Who is going to want to go to Kauai anymore if there are some many restrictions for tourists?


    1. Scary Larry April 11, 2019 12:12 pm Reply

      Yeah, Maui really is the better option for vacations. It’s the best of all the islands. I’ll be vacationing there from now on.


      1. da guy April 11, 2019 7:59 pm Reply

        oh righhhhttttttt


    2. Hairy Chuck Stiffie April 11, 2019 1:59 pm Reply

      I wouldn’t worry about it. In fact more will want to come because it will have become a carrot on a stick luring therm to try their luck and the prize will a destination being managed to prolong it’s value as a destination.


  5. jb April 11, 2019 8:15 am Reply

    the roads were repaired with federal funds. the road and area needs to be open to all. restrict parking for all and that will limit the number visiting. Enforce both locals and tourist to pack out their trash. Hawaii is a tourist destination as are several other states in the US. perhaps learn from these states on crowd control. The “local only” attitude is ridiculous. Of course taking over a year to open a highway shows how poorly this island/state is managed.


    1. Bear April 11, 2019 7:57 pm Reply

      Hawaii was annex by the US then more or less forced to become part of the US. They used it as a military strong point- testing bombs and all kinds of crazy crap- kinda beating up the place- meanwhile the government tried to systematically erase a culture- kids would get cracks if the spoke Hawaiian in school-

      Now fast forward to today- neighborhoods here are being gentrified- housing and cost of living are highest while wages are low- meanwhile real estate and government agencies are pimping out this beautiful land like a teenage sexslave. All just to make a buck- and effectively helping to marginalize this culture- in short they want the land but they never want the people- the same people who have protected and cultivated the land for the last 500 years-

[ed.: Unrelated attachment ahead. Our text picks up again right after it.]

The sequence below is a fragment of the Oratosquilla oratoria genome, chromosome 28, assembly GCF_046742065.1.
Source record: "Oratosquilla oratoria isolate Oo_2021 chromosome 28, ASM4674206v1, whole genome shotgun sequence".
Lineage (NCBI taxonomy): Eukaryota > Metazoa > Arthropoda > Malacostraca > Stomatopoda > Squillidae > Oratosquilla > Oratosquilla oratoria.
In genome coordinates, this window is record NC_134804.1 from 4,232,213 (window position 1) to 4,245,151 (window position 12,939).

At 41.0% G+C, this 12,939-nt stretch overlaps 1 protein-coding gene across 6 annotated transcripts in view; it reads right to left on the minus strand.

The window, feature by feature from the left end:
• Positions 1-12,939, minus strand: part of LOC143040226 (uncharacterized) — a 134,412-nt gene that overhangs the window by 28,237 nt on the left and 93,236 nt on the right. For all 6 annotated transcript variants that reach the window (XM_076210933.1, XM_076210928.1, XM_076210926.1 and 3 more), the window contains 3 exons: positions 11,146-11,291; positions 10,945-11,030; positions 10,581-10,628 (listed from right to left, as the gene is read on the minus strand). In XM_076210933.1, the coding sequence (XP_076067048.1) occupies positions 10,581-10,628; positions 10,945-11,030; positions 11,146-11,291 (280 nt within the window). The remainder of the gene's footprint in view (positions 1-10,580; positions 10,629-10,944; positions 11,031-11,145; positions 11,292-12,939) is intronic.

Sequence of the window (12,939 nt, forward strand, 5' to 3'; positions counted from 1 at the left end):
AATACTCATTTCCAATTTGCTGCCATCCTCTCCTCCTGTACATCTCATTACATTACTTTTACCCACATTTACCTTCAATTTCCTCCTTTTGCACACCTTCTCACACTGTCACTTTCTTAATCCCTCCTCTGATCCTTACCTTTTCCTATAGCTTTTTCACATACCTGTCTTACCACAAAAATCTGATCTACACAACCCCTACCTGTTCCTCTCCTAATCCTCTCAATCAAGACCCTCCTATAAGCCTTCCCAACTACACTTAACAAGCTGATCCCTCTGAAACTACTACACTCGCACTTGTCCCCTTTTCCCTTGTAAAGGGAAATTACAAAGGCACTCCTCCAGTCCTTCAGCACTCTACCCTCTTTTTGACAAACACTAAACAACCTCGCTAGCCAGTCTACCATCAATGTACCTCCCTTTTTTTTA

When you visit try have respect and keep this in mind


  6. Steve Brock April 11, 2019 8:21 am Reply

    I live in Moab, Ut, and we too are over run with tourists and many times wish we had a valve to shut them off. So, I get it that locals want to restrict traffic to the North Shore. I will be visiting Kauai next month for the third time and was looking forward to snorkeling at Ke’e Beach, but thems the breaks, I’ll be satisfied with other beaches and try not to be too much of a pain and show some respect while I visit your beautiful island. And if the locals can figure out a way to keep Kuhio Highway closed, do it!


    1. Ziko Quintana April 11, 2019 12:36 pm Reply

      I appreciate your attitude Steve, I hope you enjoy your visit!


  7. Aloha April 11, 2019 8:57 am Reply

    A park and ride from Princeville Shopping center? We can barely park there for the market.


  8. Erf Peeple April 11, 2019 1:13 pm Reply

    Very exciting news for most that the road will finally open up for all Kauai lovers to enjoy again! Big boohoo for the grumbling kroniks and high maka maka.


  9. Koconut_wireless April 11, 2019 2:44 pm Reply